1. I completely agree. Many times I’ve been told how lucky I am that I can do whatever I want. The implication is that my husband picks up the financial slack, allowing me to “play” at writing. Ultimately, it’s our responsibility, as writers, to acknowledge our worth without settling. Great article.

    • Miss Britt   •  

      Heck yes! I’m going to be supporting my family with nothing but my writing income for the next year while we travel and my husband takes the year off. People are baffled.

    • thursday   •     Author

      I’ve definitely had that discussion more than once. I’ve even been told that my husband’s lucky to have me as a tax deduction. If you let people keep going in that vein, they’ll never think otherwise.

  2. Laura Cowperthwaite   •  

    This is fantastic news! I am in full agreement with you – the Starving Artist Archetype is dead. It no longer serves us and in fact in today’s climate it holds us back, unnecessarily. The Creative Class is on the rise and as long as we hold to the old story we will miss the opportunities that present themselves every day. I would even take your comments further and say not only is there opportunity to make lots of money but as artists we create economic wealth for the whole of society. Thanks for putting this out there!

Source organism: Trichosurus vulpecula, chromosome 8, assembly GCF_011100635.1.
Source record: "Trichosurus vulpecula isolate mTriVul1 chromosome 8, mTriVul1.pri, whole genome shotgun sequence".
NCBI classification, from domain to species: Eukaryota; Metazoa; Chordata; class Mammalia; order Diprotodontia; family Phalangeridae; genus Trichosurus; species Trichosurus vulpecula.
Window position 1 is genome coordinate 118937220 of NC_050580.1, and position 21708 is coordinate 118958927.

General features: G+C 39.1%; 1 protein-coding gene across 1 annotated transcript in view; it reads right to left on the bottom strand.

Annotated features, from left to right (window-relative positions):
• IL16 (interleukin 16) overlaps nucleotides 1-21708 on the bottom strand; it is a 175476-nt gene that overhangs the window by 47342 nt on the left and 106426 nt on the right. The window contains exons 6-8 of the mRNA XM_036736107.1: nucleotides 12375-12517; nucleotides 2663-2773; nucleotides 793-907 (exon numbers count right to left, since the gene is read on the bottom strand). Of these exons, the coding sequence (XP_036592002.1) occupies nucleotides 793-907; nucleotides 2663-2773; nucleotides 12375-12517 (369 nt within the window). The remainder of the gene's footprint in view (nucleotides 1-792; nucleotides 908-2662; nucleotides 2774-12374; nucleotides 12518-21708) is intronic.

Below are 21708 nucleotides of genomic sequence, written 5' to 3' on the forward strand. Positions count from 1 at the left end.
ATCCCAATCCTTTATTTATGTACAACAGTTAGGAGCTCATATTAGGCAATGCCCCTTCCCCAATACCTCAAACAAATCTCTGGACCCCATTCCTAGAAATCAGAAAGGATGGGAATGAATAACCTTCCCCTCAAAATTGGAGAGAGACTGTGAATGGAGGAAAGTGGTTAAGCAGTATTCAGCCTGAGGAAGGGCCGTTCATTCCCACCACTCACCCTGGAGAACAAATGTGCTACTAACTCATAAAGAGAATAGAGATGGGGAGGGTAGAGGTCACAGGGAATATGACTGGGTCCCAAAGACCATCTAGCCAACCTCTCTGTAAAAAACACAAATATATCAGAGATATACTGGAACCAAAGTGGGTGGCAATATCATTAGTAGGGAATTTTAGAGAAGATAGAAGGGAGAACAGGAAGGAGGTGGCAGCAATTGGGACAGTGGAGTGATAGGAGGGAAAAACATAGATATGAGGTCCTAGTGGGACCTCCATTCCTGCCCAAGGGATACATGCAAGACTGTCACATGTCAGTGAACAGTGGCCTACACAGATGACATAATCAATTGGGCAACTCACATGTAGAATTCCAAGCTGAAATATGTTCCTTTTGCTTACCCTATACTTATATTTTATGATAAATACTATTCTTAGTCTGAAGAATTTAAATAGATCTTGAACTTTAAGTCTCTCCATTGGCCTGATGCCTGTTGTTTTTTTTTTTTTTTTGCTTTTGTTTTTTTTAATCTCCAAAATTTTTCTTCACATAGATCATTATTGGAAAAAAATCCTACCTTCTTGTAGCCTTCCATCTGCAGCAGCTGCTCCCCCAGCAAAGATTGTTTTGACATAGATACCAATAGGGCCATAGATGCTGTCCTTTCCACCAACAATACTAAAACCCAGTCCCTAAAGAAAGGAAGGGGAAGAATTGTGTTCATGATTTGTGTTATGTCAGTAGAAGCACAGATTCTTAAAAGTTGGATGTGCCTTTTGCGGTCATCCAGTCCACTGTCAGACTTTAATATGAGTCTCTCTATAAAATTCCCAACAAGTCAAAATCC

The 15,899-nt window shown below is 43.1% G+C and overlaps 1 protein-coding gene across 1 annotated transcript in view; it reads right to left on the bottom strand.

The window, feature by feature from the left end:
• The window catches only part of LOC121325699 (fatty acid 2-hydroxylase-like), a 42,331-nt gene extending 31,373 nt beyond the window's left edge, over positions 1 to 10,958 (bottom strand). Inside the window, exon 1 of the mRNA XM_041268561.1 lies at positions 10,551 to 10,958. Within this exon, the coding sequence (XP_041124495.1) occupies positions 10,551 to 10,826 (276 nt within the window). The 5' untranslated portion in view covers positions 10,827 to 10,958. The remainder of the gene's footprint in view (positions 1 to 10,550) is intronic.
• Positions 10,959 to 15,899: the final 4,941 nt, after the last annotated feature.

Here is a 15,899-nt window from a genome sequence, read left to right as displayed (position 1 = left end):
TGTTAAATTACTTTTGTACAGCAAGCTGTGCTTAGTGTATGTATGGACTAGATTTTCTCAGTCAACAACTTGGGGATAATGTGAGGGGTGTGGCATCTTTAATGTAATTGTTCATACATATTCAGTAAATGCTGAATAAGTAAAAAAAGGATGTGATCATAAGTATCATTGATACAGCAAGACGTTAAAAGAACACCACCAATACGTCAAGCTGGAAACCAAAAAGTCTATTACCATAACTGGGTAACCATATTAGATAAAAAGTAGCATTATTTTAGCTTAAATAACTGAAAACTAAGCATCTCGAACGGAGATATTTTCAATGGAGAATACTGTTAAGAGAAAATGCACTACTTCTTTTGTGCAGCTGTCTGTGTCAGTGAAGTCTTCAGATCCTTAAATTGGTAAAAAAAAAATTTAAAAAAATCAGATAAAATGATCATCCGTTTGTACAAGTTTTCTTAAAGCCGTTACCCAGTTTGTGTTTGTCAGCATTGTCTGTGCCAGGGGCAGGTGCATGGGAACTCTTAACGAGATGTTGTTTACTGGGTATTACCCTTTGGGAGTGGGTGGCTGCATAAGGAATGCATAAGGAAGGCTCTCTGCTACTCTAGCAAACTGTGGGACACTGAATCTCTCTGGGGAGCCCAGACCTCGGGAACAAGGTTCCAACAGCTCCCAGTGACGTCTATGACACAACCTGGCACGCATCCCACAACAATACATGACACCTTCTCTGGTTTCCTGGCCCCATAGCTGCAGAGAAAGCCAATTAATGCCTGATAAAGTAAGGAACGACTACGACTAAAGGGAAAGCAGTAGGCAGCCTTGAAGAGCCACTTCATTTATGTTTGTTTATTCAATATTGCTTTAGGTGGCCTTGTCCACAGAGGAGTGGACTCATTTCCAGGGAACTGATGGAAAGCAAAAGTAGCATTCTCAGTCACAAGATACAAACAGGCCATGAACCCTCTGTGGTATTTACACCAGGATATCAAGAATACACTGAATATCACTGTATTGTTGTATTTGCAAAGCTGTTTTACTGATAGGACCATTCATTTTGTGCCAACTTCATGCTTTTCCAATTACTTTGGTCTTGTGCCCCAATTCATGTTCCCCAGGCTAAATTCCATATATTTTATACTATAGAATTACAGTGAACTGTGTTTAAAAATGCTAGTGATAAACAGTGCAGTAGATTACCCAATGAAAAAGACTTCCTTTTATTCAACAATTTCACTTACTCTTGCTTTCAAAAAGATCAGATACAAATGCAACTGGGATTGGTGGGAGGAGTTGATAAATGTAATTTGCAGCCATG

• thursday   •     Author

      There is something just right about this time in history, isn’t there? There are a lot of business opportunities available to anyone with creative skills, but we do have to put ourselves in the path of those opportunities.

  3. Michael Kwan   •